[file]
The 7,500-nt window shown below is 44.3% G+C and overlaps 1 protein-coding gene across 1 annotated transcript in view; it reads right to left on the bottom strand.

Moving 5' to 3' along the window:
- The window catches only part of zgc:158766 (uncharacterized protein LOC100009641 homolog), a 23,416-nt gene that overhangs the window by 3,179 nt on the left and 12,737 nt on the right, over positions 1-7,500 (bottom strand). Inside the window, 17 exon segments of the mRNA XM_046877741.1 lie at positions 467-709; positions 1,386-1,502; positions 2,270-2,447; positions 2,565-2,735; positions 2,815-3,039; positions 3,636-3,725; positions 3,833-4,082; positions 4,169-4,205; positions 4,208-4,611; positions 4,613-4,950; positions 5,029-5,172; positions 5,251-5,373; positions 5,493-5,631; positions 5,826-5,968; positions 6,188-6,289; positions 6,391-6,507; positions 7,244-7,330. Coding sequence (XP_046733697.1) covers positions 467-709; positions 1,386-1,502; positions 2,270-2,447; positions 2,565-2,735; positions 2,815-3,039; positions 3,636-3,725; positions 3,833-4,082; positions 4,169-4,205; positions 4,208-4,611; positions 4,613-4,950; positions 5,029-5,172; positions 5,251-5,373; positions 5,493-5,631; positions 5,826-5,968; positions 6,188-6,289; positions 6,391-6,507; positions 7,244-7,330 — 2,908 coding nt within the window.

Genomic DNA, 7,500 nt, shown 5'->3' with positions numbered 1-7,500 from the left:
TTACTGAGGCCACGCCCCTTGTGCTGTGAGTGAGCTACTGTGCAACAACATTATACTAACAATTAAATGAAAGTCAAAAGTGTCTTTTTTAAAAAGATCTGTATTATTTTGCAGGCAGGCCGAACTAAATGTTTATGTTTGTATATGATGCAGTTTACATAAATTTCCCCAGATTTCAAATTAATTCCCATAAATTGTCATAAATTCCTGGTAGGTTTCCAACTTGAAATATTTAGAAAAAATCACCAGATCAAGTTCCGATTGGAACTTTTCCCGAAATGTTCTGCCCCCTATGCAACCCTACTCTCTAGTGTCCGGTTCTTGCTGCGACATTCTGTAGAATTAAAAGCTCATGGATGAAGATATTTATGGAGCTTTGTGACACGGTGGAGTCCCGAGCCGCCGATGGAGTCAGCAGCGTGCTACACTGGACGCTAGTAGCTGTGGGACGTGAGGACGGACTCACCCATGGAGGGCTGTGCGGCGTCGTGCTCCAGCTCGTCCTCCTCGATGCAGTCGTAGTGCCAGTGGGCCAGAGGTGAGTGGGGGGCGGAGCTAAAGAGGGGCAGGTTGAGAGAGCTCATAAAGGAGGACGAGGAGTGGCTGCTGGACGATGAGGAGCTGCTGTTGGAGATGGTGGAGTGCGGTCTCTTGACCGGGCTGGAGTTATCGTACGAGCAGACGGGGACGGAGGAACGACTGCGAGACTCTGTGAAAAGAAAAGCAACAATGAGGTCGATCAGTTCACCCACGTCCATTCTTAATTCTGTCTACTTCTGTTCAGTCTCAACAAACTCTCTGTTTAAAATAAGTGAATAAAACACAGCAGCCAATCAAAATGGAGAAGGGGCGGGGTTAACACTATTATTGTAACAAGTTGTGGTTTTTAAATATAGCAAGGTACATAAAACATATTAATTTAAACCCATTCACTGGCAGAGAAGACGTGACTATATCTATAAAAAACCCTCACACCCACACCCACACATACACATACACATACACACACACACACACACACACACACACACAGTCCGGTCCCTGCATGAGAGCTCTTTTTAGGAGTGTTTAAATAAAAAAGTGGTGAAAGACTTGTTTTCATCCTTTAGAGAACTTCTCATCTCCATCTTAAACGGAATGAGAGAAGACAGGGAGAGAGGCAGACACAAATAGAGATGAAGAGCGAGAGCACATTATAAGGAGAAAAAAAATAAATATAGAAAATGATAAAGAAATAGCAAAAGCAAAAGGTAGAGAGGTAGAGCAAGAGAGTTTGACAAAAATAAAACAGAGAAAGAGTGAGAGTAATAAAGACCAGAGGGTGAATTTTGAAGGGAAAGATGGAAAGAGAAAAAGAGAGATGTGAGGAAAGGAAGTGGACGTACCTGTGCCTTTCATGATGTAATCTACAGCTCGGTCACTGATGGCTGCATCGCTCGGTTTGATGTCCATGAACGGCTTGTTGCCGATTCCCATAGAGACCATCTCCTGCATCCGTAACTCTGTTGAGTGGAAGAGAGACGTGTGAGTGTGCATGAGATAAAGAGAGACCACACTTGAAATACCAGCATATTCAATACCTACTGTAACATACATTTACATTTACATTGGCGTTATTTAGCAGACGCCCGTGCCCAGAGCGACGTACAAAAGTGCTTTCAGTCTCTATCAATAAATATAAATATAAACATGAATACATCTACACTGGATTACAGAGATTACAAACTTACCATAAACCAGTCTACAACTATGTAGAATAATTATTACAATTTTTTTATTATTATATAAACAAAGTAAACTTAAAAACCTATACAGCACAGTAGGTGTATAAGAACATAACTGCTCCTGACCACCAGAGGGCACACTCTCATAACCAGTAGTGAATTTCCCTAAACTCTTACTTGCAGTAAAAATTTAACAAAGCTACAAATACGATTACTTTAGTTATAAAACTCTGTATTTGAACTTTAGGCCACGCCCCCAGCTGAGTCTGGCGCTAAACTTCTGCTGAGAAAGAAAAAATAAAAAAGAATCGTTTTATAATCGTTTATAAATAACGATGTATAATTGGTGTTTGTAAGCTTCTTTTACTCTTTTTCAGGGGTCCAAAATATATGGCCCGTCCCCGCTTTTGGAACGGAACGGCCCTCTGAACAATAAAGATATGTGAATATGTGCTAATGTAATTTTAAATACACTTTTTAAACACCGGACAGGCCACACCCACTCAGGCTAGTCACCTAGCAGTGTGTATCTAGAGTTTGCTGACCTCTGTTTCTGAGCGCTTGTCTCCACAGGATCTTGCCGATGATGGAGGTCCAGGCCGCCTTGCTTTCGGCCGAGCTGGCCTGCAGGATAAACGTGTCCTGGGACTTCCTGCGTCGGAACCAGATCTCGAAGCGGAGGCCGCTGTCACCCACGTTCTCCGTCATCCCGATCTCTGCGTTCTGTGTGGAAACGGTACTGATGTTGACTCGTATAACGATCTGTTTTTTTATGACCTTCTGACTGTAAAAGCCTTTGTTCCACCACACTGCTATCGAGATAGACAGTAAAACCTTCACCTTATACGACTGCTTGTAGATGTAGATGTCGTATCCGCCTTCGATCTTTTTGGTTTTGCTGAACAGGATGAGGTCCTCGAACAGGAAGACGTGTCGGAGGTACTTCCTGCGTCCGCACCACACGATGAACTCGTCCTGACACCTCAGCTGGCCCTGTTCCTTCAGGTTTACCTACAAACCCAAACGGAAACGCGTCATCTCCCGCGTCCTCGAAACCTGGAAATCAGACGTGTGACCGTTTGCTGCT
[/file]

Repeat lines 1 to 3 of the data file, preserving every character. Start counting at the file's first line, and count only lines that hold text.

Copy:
The 7,500-nt window shown below is 44.3% G+C and overlaps 1 protein-coding gene across 1 annotated transcript in view; it reads right to left on the bottom strand.

Moving 5' to 3' along the window:
- The window catches only part of zgc:158766 (uncharacterized protein LOC100009641 homolog), a 23,416-nt gene that overhangs the window by 3,179 nt on the left and 12,737 nt on the right, over positions 1-7,500 (bottom strand). Inside the window, 17 exon segments of the mRNA XM_046877741.1 lie at positions 467-709; positions 1,386-1,502; positions 2,270-2,447; positions 2,565-2,735; positions 2,815-3,039; positions 3,636-3,725; positions 3,833-4,082; positions 4,169-4,205; positions 4,208-4,611; positions 4,613-4,950; positions 5,029-5,172; positions 5,251-5,373; positions 5,493-5,631; positions 5,826-5,968; positions 6,188-6,289; positions 6,391-6,507; positions 7,244-7,330. Coding sequence (XP_046733697.1) covers positions 467-709; positions 1,386-1,502; positions 2,270-2,447; positions 2,565-2,735; positions 2,815-3,039; positions 3,636-3,725; positions 3,833-4,082; positions 4,169-4,205; positions 4,208-4,611; positions 4,613-4,950; positions 5,029-5,172; positions 5,251-5,373; positions 5,493-5,631; positions 5,826-5,968; positions 6,188-6,289; positions 6,391-6,507; positions 7,244-7,330 — 2,908 coding nt within the window.